2. Any additional density on expensive land will be, well, expensive.

    It’s an illusion we can build affordable housing on expensive land.

    Yes, 3-4 $1.5M to $2M townhouses are better than one SF home on the same SF home / lot worth $4M but it will still be expensive and not affordable.

    Affordable rentals need a wide variety of “subsidies” to be truly affordable such as
    – cheap or free construction financing, say up to 90% of cost
    – land grants / land subsidies
    – far far faster approval cycles
    -far FAR less, or no CACs or DCCs
    – less onerous building code such as less parking per sq ft or per BR

    Another option, which exists here in the building I live at UBC (and several others) where I live is to force rentals into each new condo building over 5 units, say 1/3 of units. So if a 90 unit building is built, 30 must be rentals, and perhaps 50% of those at 50% of market rents, income tested.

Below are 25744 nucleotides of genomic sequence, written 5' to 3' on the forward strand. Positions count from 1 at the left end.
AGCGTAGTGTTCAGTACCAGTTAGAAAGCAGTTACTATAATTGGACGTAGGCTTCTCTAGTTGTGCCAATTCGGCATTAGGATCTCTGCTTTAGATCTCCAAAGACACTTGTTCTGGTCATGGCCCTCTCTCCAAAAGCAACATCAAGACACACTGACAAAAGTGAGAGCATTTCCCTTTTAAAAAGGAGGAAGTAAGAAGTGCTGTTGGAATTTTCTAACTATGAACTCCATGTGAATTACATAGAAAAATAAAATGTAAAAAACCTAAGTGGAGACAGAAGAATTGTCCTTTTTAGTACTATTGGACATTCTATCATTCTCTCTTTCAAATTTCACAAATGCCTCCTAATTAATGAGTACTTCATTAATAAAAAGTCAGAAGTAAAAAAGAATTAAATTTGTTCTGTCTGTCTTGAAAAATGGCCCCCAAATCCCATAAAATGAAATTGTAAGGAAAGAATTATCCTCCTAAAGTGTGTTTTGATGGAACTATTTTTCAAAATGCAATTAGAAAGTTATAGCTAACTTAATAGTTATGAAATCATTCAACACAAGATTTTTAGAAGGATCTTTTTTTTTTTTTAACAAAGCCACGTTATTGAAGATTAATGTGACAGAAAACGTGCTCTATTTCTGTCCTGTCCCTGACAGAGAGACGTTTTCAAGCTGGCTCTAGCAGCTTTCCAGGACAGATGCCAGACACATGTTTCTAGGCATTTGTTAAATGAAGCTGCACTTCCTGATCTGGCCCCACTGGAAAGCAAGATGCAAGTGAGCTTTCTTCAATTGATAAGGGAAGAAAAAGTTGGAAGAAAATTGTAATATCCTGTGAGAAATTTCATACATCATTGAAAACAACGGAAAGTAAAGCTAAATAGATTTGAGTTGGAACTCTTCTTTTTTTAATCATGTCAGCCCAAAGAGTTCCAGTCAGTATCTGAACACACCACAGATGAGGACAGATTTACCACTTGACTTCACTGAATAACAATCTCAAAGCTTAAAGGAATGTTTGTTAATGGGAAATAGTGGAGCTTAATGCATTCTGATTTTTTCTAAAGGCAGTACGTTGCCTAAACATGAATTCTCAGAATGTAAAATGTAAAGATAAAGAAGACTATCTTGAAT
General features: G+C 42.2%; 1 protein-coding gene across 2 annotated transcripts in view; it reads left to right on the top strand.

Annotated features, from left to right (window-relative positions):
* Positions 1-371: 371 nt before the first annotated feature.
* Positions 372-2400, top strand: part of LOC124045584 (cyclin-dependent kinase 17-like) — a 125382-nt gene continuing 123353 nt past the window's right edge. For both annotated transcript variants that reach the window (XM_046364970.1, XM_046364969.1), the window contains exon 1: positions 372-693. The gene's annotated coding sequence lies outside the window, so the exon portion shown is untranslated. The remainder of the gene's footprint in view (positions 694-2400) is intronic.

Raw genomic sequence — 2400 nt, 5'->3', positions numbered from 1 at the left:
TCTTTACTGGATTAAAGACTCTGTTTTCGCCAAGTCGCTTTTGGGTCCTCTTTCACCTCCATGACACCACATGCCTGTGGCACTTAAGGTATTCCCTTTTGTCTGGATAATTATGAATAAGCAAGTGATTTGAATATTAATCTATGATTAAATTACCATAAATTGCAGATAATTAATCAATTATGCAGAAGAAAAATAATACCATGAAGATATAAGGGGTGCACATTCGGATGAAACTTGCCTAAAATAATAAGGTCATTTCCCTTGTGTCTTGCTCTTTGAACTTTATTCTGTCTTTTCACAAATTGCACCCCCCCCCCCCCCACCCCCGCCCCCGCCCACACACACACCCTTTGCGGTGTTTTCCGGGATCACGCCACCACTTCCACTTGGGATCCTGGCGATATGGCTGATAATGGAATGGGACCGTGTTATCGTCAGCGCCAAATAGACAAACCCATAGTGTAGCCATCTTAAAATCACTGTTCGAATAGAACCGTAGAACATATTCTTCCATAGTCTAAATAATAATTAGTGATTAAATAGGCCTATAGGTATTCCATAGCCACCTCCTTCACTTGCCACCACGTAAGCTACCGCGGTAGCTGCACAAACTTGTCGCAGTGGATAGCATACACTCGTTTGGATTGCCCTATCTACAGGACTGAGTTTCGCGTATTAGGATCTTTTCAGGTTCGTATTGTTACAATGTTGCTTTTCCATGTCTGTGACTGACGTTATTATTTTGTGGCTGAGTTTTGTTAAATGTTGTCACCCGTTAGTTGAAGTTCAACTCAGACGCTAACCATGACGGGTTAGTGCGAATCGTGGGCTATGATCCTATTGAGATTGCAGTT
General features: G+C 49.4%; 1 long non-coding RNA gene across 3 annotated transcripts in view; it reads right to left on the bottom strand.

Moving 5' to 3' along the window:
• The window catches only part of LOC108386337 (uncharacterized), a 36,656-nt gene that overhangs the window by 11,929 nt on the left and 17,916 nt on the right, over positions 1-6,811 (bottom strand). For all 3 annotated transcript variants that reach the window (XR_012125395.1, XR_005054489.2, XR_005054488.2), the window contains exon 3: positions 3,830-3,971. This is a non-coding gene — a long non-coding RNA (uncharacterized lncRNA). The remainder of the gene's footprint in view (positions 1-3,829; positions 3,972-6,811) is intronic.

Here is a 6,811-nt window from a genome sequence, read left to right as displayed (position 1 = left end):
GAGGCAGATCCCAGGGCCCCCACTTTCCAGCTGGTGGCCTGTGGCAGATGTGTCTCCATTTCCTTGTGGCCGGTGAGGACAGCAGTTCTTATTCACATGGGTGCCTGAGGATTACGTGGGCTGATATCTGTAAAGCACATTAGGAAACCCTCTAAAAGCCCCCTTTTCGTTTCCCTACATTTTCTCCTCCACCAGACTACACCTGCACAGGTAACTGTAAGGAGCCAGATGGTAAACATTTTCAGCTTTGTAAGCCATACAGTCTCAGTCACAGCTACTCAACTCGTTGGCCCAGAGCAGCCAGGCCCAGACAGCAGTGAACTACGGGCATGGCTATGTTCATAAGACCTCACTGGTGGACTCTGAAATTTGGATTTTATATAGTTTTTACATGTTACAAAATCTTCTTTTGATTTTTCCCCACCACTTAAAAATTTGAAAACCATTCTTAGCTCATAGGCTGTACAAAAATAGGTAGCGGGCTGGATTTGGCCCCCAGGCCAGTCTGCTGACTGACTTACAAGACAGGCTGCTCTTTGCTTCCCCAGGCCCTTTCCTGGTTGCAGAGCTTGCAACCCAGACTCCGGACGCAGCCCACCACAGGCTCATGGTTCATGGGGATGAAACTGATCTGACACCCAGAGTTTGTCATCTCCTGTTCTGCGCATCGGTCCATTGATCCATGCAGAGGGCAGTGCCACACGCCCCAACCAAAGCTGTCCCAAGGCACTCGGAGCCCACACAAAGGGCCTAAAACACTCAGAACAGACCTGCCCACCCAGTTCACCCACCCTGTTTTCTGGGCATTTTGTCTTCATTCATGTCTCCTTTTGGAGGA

Since it is hard to sell rental only condos they will be legally attached to another condo, like here at UBC. So that means out of 90 units 30 will be single unit owner-occupied condos and 30 will have a rental suite attached, ie one legal condo but two physical units. The condo owner then rents it out, get extra income to cover mortgage or condo fees and higher purchase price. That can be done via a licensed property manager or by him/herself.

    So a $1.2M 1000 sq ft condo with a 600 sq ft attached rental unit might be $1.6M ie $400,000 extra, but that unit can then be rented for say $1500/month to offset that higher purchase price.

    It behooves me as utterly unacceptable that we do not force more rentals. It works well at UBC (and I believe SFU) so why not in high demand Vancouver ? Where is this debate at city council ?

    1. Did you read my link?? They built 113 units of 375 a month social housing on 68 million dollar land with no tax payer subsidies all because they allowed a tall building.